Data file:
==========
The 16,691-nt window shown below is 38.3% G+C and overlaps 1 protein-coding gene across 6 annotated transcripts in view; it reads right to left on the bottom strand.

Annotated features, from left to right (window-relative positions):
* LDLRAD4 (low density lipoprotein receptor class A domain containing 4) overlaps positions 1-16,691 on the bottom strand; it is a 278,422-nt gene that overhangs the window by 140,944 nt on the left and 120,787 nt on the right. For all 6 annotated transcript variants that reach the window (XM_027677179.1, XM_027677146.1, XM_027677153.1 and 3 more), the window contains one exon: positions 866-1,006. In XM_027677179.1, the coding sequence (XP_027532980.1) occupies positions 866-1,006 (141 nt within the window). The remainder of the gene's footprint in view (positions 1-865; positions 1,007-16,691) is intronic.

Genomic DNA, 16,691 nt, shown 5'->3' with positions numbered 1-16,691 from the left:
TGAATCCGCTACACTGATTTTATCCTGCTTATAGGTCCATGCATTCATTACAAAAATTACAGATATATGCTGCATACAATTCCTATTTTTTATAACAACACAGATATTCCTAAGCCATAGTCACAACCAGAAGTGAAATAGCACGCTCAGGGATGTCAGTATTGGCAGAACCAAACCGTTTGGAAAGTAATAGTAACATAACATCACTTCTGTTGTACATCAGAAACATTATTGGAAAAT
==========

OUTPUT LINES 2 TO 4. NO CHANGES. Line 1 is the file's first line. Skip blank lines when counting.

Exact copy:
Annotated features, from left to right (window-relative positions):
* LDLRAD4 (low density lipoprotein receptor class A domain containing 4) overlaps positions 1-16,691 on the bottom strand; it is a 278,422-nt gene that overhangs the window by 140,944 nt on the left and 120,787 nt on the right. For all 6 annotated transcript variants that reach the window (XM_027677179.1, XM_027677146.1, XM_027677153.1 and 3 more), the window contains one exon: positions 866-1,006. In XM_027677179.1, the coding sequence (XP_027532980.1) occupies positions 866-1,006 (141 nt within the window). The remainder of the gene's footprint in view (positions 1-865; positions 1,007-16,691) is intronic.

Genomic DNA, 16,691 nt, shown 5'->3' with positions numbered 1-16,691 from the left: